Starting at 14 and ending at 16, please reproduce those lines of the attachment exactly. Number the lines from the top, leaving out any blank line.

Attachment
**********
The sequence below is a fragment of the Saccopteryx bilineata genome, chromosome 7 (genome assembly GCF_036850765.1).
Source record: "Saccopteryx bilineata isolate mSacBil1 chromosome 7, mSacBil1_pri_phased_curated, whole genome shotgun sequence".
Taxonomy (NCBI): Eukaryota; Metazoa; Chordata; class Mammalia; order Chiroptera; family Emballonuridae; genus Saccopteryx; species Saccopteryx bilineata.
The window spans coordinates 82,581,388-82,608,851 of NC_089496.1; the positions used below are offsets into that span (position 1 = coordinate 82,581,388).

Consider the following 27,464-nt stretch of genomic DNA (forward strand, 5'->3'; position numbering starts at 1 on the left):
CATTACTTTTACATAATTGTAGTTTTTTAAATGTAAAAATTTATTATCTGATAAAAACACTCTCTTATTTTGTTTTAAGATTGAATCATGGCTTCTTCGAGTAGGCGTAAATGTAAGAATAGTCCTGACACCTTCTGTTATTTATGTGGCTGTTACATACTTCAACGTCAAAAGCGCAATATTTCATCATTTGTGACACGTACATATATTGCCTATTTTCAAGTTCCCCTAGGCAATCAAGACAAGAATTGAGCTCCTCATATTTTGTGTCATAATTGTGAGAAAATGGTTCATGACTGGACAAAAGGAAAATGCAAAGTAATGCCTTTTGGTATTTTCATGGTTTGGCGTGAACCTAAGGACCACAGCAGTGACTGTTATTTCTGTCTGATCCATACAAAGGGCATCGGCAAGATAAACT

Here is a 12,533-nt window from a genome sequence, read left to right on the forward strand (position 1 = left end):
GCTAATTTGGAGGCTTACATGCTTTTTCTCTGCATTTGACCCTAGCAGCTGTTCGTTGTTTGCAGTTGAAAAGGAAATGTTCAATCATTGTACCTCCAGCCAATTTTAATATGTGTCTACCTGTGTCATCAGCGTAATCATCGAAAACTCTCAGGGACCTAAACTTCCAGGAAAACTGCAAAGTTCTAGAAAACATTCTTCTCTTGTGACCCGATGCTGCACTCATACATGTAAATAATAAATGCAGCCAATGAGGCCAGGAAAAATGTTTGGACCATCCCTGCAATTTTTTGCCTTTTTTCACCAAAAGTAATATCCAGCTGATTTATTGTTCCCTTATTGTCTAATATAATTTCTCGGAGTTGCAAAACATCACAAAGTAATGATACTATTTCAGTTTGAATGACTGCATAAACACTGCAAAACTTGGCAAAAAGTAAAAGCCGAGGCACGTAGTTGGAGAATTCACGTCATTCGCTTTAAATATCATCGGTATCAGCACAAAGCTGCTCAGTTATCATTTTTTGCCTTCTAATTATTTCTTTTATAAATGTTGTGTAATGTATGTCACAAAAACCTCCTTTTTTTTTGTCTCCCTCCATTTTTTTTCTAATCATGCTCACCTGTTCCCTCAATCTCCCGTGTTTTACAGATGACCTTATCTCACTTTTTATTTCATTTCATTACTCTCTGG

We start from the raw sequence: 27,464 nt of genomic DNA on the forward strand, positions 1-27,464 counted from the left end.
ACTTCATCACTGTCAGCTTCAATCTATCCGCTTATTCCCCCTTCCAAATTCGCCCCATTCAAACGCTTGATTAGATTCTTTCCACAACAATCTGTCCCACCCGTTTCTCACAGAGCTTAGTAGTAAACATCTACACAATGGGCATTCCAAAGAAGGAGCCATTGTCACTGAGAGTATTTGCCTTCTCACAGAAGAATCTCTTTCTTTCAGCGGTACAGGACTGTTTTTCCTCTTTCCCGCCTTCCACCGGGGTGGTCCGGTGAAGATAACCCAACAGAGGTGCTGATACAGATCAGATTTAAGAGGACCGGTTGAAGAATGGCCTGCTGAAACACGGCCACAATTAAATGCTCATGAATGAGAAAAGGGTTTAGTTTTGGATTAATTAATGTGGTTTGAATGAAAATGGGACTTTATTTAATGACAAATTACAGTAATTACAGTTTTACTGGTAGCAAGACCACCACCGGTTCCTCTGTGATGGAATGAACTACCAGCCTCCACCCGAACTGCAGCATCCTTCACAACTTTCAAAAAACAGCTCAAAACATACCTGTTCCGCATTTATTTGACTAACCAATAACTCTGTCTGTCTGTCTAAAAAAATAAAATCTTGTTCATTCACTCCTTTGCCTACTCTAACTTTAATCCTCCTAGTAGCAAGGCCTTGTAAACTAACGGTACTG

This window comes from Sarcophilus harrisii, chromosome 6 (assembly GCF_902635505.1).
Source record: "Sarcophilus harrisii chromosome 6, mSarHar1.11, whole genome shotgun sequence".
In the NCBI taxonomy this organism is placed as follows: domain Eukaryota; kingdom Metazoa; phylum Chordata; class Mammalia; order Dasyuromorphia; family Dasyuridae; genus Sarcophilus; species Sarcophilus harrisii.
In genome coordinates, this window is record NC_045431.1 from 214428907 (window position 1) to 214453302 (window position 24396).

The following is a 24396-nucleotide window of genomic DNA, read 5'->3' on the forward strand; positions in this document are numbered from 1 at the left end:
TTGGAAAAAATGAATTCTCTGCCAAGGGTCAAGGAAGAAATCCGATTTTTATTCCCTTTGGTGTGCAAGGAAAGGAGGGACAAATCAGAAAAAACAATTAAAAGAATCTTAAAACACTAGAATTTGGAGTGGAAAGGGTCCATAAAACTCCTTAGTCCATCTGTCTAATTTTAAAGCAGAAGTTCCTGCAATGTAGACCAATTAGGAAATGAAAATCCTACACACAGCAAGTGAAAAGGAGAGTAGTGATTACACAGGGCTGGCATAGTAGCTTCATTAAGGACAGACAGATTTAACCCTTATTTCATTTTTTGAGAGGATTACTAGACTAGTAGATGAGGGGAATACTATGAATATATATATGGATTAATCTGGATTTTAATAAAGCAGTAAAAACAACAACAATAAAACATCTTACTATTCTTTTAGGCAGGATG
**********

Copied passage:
In genome coordinates, this window is record NC_045431.1 from 214428907 (window position 1) to 214453302 (window position 24396).

The following is a 24396-nucleotide window of genomic DNA, read 5'->3' on the forward strand; positions in this document are numbered from 1 at the left end:
TTGGAAAAAATGAATTCTCTGCCAAGGGTCAAGGAAGAAATCCGATTTTTATTCCCTTTGGTGTGCAAGGAAAGGAGGGACAAATCAGAAAAAACAATTAAAAGAATCTTAAAACACTAGAATTTGGAGTGGAAAGGGTCCATAAAACTCCTTAGTCCATCTGTCTAATTTTAAAGCAGAAGTTCCTGCAATGTAGACCAATTAGGAAATGAAAATCCTACACACAGCAAGTGAAAAGGAGAGTAGTGATTACACAGGGCTGGCATAGTAGCTTCATTAAGGACAGACAGATTTAACCCTTATTTCATTTTTTGAGAGGATTACTAGACTAGTAGATGAGGGGAATACTATGAATATATATATGGATTAATCTGGATTTTAATAAAGCAGTAAAAACAACAACAATAAAACATCTTACTATTCTTTTAGGCAGGATG